New Clients: New Money, New Generation
It is obvious when you walk down Paris’s Rue Saint-Honore, London’s Bond Street or New York’s Fifth Avenue that the clientele is young, and many of them are Asian or international workers or visitors. We discuss the specifics of the international visitors in Section 3.5. But first, we identify what all customers in the Luxury and high-end market have in common.
Brands and Only Brands
There is a new clientele that only buys brands. We are aware of brands from an early age. We are surrounded by brands and most items we own have a brand (even fruit and vegetables are branded). This new clientele’s journey with brands often started with their parents, who would prefer to give the best to their children, with the reassurance of branded merchandise. Later, as teenagers, brands forged a strong referential identity; along with musical preferences brands are part of an identity. In recent years, for many of us, brands have become symbols of a certain type of lifestyle.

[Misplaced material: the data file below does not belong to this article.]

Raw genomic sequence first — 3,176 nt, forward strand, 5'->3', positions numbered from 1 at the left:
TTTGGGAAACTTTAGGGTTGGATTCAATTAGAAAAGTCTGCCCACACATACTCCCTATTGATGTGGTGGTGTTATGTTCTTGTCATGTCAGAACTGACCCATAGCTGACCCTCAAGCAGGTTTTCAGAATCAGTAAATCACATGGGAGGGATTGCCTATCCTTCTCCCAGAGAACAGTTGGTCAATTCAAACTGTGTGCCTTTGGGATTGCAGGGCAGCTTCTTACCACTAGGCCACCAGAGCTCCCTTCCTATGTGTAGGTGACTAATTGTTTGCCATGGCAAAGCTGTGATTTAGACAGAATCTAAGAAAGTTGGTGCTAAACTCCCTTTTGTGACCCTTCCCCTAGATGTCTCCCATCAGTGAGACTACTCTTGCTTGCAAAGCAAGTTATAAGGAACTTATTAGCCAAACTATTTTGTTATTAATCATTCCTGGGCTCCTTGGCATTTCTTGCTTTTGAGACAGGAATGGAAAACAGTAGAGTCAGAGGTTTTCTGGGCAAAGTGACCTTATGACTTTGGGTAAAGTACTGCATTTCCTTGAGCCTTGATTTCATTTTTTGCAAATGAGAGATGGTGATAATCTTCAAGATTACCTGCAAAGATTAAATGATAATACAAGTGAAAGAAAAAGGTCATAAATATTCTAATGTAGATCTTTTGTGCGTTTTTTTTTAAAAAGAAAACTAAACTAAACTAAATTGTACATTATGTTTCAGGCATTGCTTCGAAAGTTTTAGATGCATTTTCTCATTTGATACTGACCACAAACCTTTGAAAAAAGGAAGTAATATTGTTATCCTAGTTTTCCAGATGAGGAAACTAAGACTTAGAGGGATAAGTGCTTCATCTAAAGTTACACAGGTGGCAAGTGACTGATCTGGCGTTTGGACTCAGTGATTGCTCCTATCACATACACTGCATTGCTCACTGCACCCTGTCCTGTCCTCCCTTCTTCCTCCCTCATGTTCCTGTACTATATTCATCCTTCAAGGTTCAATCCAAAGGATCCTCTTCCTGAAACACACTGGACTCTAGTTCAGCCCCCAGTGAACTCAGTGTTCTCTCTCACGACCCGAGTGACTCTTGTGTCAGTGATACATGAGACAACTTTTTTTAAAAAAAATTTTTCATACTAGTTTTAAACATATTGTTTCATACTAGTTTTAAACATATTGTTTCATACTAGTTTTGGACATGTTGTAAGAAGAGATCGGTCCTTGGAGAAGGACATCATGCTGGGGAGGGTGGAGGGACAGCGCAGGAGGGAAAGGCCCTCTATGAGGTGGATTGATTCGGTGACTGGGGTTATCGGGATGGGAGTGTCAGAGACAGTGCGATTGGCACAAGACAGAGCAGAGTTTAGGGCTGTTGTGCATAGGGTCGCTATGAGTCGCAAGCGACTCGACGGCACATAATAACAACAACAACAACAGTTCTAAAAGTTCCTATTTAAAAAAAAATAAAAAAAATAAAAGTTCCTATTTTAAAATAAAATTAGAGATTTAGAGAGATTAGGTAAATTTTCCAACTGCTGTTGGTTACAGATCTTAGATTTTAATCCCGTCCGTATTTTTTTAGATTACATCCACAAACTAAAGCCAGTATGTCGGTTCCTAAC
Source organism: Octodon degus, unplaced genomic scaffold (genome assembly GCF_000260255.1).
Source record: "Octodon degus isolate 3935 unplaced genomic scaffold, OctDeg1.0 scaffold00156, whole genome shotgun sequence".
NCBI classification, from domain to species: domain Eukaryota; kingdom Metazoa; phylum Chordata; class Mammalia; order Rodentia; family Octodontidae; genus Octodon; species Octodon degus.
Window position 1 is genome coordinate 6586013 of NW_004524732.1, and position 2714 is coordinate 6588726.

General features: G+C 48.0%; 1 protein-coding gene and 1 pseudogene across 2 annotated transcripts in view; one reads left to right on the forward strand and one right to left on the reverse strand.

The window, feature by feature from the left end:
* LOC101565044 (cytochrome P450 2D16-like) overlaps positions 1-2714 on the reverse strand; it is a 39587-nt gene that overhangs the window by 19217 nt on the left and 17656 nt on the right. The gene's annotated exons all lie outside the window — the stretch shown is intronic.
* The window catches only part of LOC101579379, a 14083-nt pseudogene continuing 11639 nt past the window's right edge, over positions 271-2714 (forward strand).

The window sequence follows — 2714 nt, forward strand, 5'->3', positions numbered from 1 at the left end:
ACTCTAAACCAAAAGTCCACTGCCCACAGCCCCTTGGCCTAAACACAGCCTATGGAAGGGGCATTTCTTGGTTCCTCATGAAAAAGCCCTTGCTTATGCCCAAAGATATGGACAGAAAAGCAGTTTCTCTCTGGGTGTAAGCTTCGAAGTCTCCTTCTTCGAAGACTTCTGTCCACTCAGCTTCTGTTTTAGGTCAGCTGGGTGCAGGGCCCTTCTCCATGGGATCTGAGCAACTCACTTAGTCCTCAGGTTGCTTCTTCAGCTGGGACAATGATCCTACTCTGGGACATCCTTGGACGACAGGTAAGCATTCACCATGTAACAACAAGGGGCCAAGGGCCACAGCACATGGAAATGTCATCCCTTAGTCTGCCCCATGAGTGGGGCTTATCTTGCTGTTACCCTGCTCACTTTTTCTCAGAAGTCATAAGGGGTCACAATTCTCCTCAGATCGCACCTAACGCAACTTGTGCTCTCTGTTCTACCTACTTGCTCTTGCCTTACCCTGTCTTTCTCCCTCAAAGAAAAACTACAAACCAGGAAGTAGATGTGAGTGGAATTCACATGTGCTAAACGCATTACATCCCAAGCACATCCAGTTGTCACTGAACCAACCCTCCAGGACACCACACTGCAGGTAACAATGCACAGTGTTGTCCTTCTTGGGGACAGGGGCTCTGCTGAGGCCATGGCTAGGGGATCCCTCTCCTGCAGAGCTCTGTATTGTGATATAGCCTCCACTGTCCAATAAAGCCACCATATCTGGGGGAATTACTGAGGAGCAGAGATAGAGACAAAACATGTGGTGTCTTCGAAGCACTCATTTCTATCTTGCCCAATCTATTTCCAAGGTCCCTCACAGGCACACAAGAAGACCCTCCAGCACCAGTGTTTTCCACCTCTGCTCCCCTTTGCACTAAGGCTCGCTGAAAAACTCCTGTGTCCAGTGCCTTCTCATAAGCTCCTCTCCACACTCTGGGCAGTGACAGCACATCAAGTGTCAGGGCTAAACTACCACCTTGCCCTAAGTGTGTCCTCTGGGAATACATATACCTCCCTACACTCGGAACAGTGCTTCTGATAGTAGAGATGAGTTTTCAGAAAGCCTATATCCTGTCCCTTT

New clients understand perfectly well the associations with Luxury brands. Moreover, many of them understand the strategy and the marketing behind the brands. They are not only impacted by the brands, they are also brand conscious and brand lovers. Brands represent an identity: I love this brand; you now know who I am. In Asia, many young clients do not hesitate to talk about Luxury fashion brands that they and friends like, both in conversations and on their social media pages; they form a part of their identity.
Our affluent clients wear brands, eat brands and use brands. For long-lasting goods, they will carefully select the brands they want to be part of their identity: cars, accessories and so on. With fashion brands, they want to be sure that they belong to the right group. Some even switch from one fashion brand to another, with a change in the designer, the new brand codes and colors. When they see their favorite “adopted” by people they don’t recognize as themselves, they leave the brand—the group.